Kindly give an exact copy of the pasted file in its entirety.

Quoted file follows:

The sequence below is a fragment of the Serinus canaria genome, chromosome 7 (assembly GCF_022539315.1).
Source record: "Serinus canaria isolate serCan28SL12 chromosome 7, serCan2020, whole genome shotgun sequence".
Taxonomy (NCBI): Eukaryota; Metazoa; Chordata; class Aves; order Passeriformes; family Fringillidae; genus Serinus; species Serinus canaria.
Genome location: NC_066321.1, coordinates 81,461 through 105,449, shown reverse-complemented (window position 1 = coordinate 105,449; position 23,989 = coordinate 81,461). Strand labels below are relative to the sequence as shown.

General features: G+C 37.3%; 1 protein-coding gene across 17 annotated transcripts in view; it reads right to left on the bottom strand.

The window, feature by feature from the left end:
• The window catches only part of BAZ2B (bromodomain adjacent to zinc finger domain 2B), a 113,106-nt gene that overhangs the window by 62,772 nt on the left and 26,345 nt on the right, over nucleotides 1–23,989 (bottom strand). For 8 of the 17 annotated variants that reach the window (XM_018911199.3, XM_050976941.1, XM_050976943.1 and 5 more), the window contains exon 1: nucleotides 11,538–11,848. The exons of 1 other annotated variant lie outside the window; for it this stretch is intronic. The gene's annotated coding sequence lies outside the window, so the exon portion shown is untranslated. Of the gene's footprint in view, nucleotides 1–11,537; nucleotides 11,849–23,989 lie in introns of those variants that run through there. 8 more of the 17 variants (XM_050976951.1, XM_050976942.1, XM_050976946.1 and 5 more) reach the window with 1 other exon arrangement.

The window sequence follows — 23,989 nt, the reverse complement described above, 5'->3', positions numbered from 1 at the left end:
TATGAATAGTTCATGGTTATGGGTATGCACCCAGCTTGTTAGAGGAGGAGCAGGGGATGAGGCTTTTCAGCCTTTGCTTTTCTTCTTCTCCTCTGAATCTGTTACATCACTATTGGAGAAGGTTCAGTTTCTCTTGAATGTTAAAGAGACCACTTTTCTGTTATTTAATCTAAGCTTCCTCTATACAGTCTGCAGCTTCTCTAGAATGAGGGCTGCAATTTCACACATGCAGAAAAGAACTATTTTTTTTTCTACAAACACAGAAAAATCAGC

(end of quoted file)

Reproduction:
The sequence below is a fragment of the Serinus canaria genome, chromosome 7 (assembly GCF_022539315.1).
Source record: "Serinus canaria isolate serCan28SL12 chromosome 7, serCan2020, whole genome shotgun sequence".
Taxonomy (NCBI): Eukaryota; Metazoa; Chordata; class Aves; order Passeriformes; family Fringillidae; genus Serinus; species Serinus canaria.
Genome location: NC_066321.1, coordinates 81,461 through 105,449, shown reverse-complemented (window position 1 = coordinate 105,449; position 23,989 = coordinate 81,461). Strand labels below are relative to the sequence as shown.

General features: G+C 37.3%; 1 protein-coding gene across 17 annotated transcripts in view; it reads right to left on the bottom strand.

The window, feature by feature from the left end:
• The window catches only part of BAZ2B (bromodomain adjacent to zinc finger domain 2B), a 113,106-nt gene that overhangs the window by 62,772 nt on the left and 26,345 nt on the right, over nucleotides 1–23,989 (bottom strand). For 8 of the 17 annotated variants that reach the window (XM_018911199.3, XM_050976941.1, XM_050976943.1 and 5 more), the window contains exon 1: nucleotides 11,538–11,848. The exons of 1 other annotated variant lie outside the window; for it this stretch is intronic. The gene's annotated coding sequence lies outside the window, so the exon portion shown is untranslated. Of the gene's footprint in view, nucleotides 1–11,537; nucleotides 11,849–23,989 lie in introns of those variants that run through there. 8 more of the 17 variants (XM_050976951.1, XM_050976942.1, XM_050976946.1 and 5 more) reach the window with 1 other exon arrangement.

The window sequence follows — 23,989 nt, the reverse complement described above, 5'->3', positions numbered from 1 at the left end:
TATGAATAGTTCATGGTTATGGGTATGCACCCAGCTTGTTAGAGGAGGAGCAGGGGATGAGGCTTTTCAGCCTTTGCTTTTCTTCTTCTCCTCTGAATCTGTTACATCACTATTGGAGAAGGTTCAGTTTCTCTTGAATGTTAAAGAGACCACTTTTCTGTTATTTAATCTAAGCTTCCTCTATACAGTCTGCAGCTTCTCTAGAATGAGGGCTGCAATTTCACACATGCAGAAAAGAACTATTTTTTTTTCTACAAACACAGAAAAATCAGC